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RE: [Synoptic-L] Authorial Unity of Luke and Acts

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  • E Bruce Brooks
    To: Synoptic (GPG) In Response To: Chuck Jones On: The Luke/Acts Join From: Bruce Chuck has noted the anticipation of Acts 2:1-4 in Luke 24:49b, but stay in
    Message 1 of 3 , Jul 28, 2011
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      To: Synoptic (GPG)
      In Response To: Chuck Jones
      On: The Luke/Acts Join
      From: Bruce

      Chuck has noted the anticipation of Acts 2:1-4 in Luke 24:49b, "but stay in
      the city, until you are clothed with power from on high." He says, and I
      quote, "It seems quite a leap to say that aLk came back around and rewrote
      the ending once he read a copy of Acts. Other than common authorship, what
      other explanations are available for Lk's ending?"

      This link between Luke and Acts, like the one I mentioned a bit ago, does
      tend to show that things inside Luke are aware of, or somehow in resonance
      with, things inside Acts. So I am glad to have this on record as one more
      point against the idea that Acts was written much later than Luke, and by
      another team altogether. Thanks, Chuck. That's two, and maybe someone can
      contribute a third. But even with two, it is already not very probable that
      a separate, non-Lukan author of Acts would be able to get inside the text of
      Luke and change it to match, and thus vindicate, his new forgery. The people
      in charge of the one text, and the people in charge of the other, are
      working together too closely not to be, in effect, the same people.

      On the other hand, it seems to me that Chuck's way of putting it could use a
      little refinement, in the interest of the long run. Herewith my suggestion.

      CHUCK: It seems quite a leap to say that aLk came back around and rewrote
      the ending . . ." BRUCE: But it's not a leap. It is obvious from such places
      as the rewritten Nazareth scene (which, as it stands, refers to events like
      Jesus in Capernaum that come only later) that Luke DID in fact come back and
      rewrite, not just the ending of the previous Gospel, but much else also. It
      was at such a time that he added the Birth Narrative to the BEGINNING of the
      Gospel (Luke 3:1, let me say again, starts off very comfortably, as though
      it were the beginning of the whole story).

      What is in common with nearly all these second tries and rewrites and
      additions in Luke is that they involve narrative inconcinnities in the
      result. The Birth narrative (which makes John and Jesus cousins) is at odds
      with the Baptism scene (in which John and Jesus take par2t as strangers).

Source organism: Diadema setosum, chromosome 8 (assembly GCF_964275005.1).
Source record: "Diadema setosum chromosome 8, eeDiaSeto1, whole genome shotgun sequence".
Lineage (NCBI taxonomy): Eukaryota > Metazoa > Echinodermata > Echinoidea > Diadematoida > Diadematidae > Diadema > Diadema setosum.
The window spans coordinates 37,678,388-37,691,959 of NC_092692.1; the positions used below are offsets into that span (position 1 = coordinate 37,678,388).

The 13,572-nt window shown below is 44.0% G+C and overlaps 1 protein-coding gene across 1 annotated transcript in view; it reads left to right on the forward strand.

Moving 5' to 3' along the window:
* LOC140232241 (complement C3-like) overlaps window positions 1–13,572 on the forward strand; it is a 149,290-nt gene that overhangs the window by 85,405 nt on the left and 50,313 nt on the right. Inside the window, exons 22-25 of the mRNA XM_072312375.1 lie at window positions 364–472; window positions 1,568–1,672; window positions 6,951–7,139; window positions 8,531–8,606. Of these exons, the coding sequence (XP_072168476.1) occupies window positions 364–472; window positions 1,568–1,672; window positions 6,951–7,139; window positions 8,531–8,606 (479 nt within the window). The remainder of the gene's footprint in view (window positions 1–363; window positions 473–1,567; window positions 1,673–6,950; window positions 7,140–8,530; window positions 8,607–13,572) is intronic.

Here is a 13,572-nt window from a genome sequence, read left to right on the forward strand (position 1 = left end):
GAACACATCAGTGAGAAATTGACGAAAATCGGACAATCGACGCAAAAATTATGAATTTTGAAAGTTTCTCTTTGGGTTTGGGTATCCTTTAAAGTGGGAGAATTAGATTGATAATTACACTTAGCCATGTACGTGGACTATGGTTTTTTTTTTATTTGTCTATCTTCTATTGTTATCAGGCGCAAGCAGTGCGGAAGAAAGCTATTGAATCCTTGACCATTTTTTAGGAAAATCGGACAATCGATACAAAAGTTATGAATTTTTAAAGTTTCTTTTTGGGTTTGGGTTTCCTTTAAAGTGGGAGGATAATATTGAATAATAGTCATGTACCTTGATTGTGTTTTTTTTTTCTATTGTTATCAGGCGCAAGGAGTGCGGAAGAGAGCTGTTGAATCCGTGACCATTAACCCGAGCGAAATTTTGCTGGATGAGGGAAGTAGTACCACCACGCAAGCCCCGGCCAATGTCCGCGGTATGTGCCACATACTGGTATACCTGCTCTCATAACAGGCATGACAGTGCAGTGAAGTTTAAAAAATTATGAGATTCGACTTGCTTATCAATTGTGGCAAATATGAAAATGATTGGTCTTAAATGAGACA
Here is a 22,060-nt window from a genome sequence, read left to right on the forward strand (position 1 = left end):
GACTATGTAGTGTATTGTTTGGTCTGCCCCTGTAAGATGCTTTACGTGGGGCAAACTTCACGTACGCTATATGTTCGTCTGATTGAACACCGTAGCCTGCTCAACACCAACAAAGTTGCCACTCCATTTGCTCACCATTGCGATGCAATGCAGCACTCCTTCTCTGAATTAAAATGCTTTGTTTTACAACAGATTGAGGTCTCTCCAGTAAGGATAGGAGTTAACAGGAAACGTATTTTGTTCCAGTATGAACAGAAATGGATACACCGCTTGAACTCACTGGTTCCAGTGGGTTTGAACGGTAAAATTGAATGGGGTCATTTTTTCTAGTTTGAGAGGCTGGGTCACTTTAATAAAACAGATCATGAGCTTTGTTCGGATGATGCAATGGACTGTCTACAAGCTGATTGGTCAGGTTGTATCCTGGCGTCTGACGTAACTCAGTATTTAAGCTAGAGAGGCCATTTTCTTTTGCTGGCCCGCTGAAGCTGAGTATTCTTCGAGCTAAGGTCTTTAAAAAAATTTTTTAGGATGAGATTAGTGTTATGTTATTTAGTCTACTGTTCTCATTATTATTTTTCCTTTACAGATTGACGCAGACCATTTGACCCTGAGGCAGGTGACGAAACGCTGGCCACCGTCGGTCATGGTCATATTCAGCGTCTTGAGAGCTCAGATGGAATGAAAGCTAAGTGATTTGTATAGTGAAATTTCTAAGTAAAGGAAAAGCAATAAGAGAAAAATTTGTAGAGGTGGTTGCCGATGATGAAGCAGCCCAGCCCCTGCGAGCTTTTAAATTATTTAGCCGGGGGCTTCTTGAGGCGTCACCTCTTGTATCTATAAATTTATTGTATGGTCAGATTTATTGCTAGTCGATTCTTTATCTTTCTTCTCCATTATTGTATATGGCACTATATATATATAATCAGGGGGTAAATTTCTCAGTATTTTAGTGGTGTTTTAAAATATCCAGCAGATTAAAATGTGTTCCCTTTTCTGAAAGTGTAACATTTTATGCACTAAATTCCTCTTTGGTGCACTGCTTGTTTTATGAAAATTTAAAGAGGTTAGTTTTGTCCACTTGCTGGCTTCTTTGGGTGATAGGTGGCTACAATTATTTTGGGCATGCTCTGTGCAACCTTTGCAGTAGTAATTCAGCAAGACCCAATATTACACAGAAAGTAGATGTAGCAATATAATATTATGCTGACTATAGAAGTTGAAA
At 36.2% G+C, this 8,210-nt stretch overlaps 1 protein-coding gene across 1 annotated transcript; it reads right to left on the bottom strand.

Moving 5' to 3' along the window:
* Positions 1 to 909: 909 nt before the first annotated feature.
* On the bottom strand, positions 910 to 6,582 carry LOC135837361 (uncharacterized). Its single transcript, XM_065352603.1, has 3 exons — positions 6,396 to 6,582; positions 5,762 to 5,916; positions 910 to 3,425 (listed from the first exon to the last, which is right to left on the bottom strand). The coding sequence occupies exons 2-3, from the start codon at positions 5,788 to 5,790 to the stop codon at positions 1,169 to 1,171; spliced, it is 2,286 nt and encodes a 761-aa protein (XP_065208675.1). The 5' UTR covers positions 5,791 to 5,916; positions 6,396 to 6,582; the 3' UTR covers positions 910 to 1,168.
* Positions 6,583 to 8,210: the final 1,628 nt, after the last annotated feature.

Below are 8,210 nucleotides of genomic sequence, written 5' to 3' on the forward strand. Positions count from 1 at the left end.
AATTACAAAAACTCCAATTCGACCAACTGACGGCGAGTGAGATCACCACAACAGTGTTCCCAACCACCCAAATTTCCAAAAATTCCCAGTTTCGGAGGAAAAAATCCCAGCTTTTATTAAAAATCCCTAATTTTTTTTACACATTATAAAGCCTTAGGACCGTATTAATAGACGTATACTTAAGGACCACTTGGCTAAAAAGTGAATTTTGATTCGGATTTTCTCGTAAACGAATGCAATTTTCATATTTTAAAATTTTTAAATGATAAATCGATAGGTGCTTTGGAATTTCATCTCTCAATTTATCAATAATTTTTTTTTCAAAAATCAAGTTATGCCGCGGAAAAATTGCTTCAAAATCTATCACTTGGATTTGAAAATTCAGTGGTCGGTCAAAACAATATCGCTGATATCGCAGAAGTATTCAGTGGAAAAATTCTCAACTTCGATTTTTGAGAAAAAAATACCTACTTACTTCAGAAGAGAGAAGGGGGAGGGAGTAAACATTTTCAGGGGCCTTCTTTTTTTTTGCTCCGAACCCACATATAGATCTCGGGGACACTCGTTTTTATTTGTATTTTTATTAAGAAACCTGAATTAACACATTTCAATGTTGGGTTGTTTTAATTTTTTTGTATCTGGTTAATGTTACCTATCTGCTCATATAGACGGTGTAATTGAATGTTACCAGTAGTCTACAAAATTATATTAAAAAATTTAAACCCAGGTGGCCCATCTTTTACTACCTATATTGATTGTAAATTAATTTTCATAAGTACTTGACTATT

The Nazareth rewrite, and relocation, have the Nazarethers know about
      Jesus's Capernaum miracles before he even goes to Capernaum. The relocation
      of the Calling of Peter also causes plausibility problems with Jesus's
      healing of Peter's mother-in-law. The Journey to Jerusalem via Samaria
      (making a statement for the Gentiles) fades away, leaving a journey which
      obviously lies through Jewish territory, and goes down the Jordan, not
      overland through Samaria. And the addition of Acts, however much patched up
      it is by the enabling insertion of Lk 24:49b (and I think that just that
      clause will suffice; for the wording, compare Ac 15:34). aLk did what he
      wanted at each of these points, but he was careless of other details at
      which he was not looking, and strange things happened accordingly. There is
      also the difference between the original end of Luke (the simultaneous
      Ascension) and the beginning of Acts (the protracted presence of Jesus, and
      the more gaudily written Ascension). Here too, the easiest solution seems to
      be that the simultaneous Ascension of Luke is older, whereas the protracted
      Ascension of Acts is later. aLk, in returning to the matter, has left his
      original Ascension in place (intervening only to signal the Conferring of
      the Spirit in Acts, the thing in which he is REALLY interested), not
      noticing that he has left behind, in Lk 24:51, a much more modest, and in
      its new context, inconsistent, account.

      Those strange things, those narrative gaffes, those stops and starts, are
      there in the text; I am not making them up. The challenge for readers of
      Luke is to explain what they mean; what sort of text formation process could
      have led to them. The above is my suggestion.

      E Bruce Brooks
      University of Massachusetts at Amherst
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